Drunk student crushed to death in a refuse lorry after falling asleep in a wheelie bin

Canadian Garrett Elsey had been in Bristol for less than 24 hours

A student was killed by being crushed in the back of a refuse truck after getting drunk at a party welcoming him to the UK, an inquest has heard.

Canadian graduate Garrett Elsey had been in Bristol for less than 24 hours when he died, having drunk more than seven pints of beer and four shots of Jagermeister to celebrate his first night in the city.

On 26 September last year, on his way home from a club, and with no mobile phone, Mr Elsey lost his bearings in an unfamiliar city and apparently decided to spend the night in a wheelie bin instead of looking for his accommodation.

He had been about to start a Masters in international security at university in the city, and was meant to be staying with an old friend of his who was also studying in the city.

Unfortunately for Mr Elsey, the weekly collection was due to take place just a few hours after he climbed into the bin. He died in the back of the lorry after his container was tipped into the compacter.

Three binmen who had been on duty that morning told a coroner the process was "automatic", and that none of them had heard him cry for help above the loud noise of the truck's hydraulic machinery.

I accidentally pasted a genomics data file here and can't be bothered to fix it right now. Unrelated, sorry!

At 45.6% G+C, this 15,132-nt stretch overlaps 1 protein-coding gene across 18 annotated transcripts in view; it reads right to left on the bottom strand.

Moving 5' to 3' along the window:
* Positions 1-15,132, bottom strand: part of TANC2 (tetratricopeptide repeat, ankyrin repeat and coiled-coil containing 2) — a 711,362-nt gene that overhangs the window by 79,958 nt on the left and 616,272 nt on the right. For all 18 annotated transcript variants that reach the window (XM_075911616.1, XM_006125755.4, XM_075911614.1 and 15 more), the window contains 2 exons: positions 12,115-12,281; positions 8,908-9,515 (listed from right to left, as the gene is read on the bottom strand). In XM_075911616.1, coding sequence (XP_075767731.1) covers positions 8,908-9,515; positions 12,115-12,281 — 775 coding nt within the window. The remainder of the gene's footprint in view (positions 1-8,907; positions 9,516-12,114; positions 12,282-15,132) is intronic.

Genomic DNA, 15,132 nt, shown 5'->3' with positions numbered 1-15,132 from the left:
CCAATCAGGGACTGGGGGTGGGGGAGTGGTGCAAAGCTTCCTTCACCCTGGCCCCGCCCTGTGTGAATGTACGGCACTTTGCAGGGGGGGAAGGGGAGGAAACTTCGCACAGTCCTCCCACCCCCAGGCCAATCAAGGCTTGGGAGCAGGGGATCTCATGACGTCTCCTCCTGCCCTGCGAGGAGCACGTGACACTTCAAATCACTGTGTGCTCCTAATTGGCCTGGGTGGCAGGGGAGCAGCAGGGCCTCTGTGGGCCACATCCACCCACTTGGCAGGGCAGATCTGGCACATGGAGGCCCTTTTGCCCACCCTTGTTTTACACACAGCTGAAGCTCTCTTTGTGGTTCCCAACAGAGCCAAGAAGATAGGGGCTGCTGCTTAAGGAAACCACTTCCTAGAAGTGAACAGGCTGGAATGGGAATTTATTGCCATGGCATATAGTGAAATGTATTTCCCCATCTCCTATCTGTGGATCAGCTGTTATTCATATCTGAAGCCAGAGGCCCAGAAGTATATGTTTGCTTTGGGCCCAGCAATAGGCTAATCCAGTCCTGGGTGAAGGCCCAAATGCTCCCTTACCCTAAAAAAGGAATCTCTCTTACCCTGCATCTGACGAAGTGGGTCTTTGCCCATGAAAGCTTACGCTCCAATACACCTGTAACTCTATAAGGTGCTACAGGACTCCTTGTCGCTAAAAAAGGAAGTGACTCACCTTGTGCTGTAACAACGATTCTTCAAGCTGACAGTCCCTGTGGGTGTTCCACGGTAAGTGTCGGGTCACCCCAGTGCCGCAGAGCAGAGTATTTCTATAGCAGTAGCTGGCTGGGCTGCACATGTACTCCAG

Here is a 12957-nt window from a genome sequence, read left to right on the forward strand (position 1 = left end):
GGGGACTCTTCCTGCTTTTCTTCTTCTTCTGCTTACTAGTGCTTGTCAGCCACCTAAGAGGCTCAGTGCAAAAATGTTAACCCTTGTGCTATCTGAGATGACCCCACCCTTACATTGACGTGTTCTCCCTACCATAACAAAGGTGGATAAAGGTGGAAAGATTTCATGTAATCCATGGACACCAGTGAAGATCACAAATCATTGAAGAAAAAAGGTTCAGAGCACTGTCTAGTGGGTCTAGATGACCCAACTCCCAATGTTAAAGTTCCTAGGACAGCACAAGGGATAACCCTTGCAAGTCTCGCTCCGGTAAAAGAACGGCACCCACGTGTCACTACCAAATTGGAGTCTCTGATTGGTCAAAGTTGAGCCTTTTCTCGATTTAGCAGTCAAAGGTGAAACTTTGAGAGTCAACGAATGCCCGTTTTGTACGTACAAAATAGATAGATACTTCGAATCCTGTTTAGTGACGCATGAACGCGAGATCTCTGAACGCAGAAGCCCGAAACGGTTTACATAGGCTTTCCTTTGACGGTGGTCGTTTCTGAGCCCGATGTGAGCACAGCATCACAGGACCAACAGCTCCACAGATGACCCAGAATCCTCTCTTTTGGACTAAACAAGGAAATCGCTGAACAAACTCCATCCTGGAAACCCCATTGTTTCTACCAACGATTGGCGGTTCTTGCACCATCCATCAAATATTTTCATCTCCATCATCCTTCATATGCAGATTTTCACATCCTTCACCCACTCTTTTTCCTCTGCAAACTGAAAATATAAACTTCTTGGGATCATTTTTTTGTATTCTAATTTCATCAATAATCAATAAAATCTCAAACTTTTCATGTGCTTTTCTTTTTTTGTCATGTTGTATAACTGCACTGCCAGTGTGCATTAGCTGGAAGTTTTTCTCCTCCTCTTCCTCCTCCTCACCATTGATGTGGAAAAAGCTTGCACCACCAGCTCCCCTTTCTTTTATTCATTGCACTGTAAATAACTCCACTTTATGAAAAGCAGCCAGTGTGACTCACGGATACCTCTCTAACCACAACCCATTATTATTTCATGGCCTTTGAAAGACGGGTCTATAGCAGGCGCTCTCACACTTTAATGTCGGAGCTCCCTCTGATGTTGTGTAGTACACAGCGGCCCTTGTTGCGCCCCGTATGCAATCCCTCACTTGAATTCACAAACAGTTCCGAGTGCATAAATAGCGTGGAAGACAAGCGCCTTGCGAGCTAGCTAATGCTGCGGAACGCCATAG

It was not until the vehicle was emptied at a landfill site that the horrific discovery of a dead body was made.

Mr Elsey's inquest heard that his official cause of death was given as "traumatic asphyxia".

Pathologist Dr Amanda Jeffrey said a post-mortem examination found high levels of alcohol in the deceased's bloodstream and that he also showed early signs of hypothermia.

"The levels were 144 microgrammes per 100 millilitres of blood," she said.

"As a reference point, the legal driving limit is 80.

"A person who had drunk this amount of alcohol would be showing obvious signs of drunkenness - staggering and some slurring of their words.

"It's possible that the combination of alcohol and his body warmth led to an increased risk of hypothermia.

"People suffering with hypothermia can often become very confused and make strange decisions... they may seek refuge in confined spaces."

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